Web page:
From a Deputy to a President?
It is tough being a third-world country. You get judged by standards that do not apply to first-world countries. Take the US. As it prepares for what may be President George W Bush's last term, or even his exit, no one is demanding to know from that country's establishment who will follow him in 2008.
It is taken as a given that the US, despite the fiasco of Florida 2000, will produce a democratically elected leader.
But not so for us. As President Thabo Mbeki is about to enter the last lap of two terms, the world demands of us to tell them who will replace him in 2009.
This is despite that fact that we have a constitution that is among the best in the world and have never exhibited any inclination to act outside the constitutional framework.
It is unfair, but that is our reality. It is the same reality that has seen an organisation like the ANC adopting pure capitalistic economic policies - despite the fact that they know that a level of socialist responsibilities still lie with government.
The fact that we have today the policies that have come to be known as Gear is a result of the realisation that we cannot buck the international globalisation trend. That realisation must kick in now - even with the insistence of who will come after Mbeki.
And that is where the dilemma begins for the ANC. Assured of victory on April 14, they are the ones who must give that answer. Discussions with senior leaders reveal that it is a sensitive issue that "cannot" be discussed within the organisation.
This is because, as Deputy President Jacob Zuma has been saying at a number of rallies of late, the organisation has always produced a leader to match the time.
From Moroka to Luthuli to Oliver Tambo and Nelson Mandela to Mbeki, the deputy president has been telling ANC audiences that suitable individuals always emerge from within the ANC to take it to levels never seen before.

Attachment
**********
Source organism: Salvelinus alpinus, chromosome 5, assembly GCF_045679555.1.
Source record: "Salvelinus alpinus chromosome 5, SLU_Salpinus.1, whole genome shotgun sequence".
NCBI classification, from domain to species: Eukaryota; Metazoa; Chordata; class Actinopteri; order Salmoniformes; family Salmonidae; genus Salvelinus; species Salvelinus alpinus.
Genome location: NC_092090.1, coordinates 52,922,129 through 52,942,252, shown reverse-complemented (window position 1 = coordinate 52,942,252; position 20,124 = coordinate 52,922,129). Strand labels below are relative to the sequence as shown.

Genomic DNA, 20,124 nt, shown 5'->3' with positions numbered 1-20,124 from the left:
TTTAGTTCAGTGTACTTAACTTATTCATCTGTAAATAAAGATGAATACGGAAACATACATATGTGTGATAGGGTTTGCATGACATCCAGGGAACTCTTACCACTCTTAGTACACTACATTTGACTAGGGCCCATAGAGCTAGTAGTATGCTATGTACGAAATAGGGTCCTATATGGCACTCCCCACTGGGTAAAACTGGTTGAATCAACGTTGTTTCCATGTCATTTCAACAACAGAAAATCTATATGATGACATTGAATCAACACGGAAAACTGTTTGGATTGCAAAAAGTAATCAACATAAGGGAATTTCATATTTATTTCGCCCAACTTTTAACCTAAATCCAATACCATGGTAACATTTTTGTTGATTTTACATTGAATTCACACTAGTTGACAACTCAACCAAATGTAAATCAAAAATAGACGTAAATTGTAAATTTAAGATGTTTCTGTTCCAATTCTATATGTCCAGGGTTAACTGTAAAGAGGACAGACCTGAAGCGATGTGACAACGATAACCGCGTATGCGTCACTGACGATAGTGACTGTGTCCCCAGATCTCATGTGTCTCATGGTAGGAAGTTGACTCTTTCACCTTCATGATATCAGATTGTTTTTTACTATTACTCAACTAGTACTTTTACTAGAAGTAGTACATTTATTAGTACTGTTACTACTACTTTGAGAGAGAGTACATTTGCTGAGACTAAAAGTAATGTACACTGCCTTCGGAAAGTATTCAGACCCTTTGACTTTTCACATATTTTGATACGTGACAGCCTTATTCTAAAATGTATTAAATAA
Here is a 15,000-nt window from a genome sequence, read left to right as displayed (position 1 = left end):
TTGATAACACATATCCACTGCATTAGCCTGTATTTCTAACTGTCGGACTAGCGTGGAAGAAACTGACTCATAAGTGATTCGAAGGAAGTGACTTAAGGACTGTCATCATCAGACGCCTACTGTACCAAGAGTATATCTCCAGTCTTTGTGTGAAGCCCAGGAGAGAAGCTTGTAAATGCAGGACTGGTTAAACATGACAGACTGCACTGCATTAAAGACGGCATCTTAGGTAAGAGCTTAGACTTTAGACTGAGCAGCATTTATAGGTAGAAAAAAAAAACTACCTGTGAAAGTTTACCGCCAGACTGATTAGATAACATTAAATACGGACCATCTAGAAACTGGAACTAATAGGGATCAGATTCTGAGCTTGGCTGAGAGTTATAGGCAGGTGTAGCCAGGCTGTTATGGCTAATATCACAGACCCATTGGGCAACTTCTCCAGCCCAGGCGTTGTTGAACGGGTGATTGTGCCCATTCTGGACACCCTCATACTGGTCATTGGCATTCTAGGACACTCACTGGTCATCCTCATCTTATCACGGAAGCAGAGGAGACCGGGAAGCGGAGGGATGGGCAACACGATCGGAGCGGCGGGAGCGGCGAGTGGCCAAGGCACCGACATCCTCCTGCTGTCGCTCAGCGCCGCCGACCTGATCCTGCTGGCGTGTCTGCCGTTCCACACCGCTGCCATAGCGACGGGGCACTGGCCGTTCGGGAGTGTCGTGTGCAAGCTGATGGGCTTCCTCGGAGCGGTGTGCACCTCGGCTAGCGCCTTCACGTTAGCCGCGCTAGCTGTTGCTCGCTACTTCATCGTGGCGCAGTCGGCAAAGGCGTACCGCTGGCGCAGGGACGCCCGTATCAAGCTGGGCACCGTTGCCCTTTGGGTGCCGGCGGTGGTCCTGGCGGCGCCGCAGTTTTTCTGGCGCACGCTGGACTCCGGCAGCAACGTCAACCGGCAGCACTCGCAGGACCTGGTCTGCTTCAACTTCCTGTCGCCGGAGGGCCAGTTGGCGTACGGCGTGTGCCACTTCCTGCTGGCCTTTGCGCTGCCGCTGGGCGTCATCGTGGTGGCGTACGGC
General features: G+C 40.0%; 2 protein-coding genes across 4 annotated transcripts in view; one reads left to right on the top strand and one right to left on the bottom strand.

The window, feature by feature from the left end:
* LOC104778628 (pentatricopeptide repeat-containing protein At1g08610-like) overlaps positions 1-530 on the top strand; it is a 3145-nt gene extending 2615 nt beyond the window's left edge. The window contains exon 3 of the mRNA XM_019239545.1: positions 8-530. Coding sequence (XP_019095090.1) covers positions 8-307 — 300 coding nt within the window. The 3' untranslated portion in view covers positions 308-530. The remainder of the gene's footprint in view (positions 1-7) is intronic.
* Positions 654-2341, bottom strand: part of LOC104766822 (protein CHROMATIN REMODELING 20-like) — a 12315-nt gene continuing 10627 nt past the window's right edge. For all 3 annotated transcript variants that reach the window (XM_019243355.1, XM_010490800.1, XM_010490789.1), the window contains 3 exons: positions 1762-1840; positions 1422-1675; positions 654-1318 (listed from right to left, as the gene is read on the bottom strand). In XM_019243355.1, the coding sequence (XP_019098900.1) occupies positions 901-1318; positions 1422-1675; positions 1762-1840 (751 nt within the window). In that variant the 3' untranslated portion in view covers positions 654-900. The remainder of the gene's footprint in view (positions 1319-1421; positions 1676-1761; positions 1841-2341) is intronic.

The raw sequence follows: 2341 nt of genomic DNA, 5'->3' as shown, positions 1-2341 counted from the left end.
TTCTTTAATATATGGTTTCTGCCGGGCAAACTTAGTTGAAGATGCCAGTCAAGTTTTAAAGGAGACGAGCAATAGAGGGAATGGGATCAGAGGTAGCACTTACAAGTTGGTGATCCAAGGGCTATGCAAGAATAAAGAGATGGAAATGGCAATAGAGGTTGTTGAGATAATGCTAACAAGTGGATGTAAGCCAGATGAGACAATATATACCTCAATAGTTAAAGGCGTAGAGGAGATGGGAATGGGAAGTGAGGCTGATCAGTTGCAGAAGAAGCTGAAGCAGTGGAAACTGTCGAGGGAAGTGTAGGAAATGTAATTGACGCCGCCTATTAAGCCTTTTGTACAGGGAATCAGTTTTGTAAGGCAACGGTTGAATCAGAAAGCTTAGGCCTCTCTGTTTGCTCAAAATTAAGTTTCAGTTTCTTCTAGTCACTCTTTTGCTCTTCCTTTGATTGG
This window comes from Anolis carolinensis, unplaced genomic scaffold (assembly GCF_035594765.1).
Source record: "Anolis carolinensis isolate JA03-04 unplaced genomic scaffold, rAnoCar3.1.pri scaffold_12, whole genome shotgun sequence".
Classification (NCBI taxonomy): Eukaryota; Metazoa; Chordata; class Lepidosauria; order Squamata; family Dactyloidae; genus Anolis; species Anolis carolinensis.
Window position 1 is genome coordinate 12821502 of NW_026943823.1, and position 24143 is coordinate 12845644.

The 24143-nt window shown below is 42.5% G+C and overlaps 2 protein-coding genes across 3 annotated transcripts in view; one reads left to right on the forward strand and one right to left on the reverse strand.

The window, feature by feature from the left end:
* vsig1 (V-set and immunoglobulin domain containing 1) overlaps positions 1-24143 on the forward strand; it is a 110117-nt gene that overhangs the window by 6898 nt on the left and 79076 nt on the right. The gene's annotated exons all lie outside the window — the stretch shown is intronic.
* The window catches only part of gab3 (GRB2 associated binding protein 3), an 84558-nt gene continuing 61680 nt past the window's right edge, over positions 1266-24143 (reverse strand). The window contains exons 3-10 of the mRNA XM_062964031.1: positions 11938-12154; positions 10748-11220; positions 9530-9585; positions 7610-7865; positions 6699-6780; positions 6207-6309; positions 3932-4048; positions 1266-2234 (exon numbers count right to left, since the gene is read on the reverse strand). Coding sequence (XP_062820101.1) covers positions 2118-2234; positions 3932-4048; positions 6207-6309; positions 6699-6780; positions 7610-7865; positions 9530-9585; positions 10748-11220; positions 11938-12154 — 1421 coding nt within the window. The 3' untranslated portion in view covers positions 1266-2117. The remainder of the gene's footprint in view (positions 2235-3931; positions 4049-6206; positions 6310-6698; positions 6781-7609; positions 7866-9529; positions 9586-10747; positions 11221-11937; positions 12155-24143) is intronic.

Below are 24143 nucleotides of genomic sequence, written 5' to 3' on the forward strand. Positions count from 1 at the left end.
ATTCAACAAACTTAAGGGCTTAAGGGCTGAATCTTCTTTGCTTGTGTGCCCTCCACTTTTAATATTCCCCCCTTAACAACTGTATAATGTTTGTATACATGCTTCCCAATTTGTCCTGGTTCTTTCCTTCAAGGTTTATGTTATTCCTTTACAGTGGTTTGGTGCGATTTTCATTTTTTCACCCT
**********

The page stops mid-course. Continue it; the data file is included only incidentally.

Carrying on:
And a closer look at this list shows that deputies become presidents.
But the question will persist because while deputies such as Mandela and Mbeki went on to become presidents, they did not have the kind of baggage that Zuma is now carrying, fairly or unfairly, around allegations of corruption and an inability to handle his personal finances.
Given the level at which this country engages internationally, can we afford a president with the present kind of aura around Zuma?
It appears not. Which would necessitate the need for a succession discussion within the organisation, but which cannot take place because whoever starts it must explain to Zuma why the debate is imperative when he the deputy is next in line. He could well ask whether he was being seen as unfit for office.
And no one is prepared to do that. And so we have a nation and a world that keep asking, and an organisation paralysed by fear and respect for a leader they perceive as damaged goods for the number one office - but are too scared or too respectful to tell him.
This situation produces fertile ground for theories of how this dilemma will be dealt with. The suggestion that there may even be three deputies after April 27, as unlikely a scenario as it may be, or that Zuma may become the premier of KwaZulu-Natal, are a result of the kind of talk that is generated by the uncertainty of who will be deputy president of this country post the upcoming election.
And the ANC has said the three deputies scenario is not an option. Fine, but other theories will emerge and they may just as well appoint someone in Luthuli House who will keep denying the scenarios that will tumble out of people's imaginations as we move closer to the elections.
It is not fair on the organisation, but that unfortunately is the reality that is a result of the need to know now.
ANC leaders say the organisation has never found itself in this situation where there is no clear successor, this coupled with an environment within the organisation that does not allow discussion of the dilemma.
If it were only affecting discussion within the ANC or even within the country only, one would probably be able to say hold on until the elections. But it is also the international demand that we need to deal with.
President Mbeki does not like to be hurried, in fact he hates it, especially when his present deputy is a strong political figure. Not only that, but the allegations that would make Zuma virtually unsuitable as a future head are as yet unproven, while he has, nevertheless, admitted to some heavy borrowing.
The president can postpone this successor issue, but in the process feed the rumour mill.
Or he can be the strong leader he has always been and make his stance clear.
Which one will it be, Mr President?
With acknowledgements to Mathatha Tsedu and the City Press.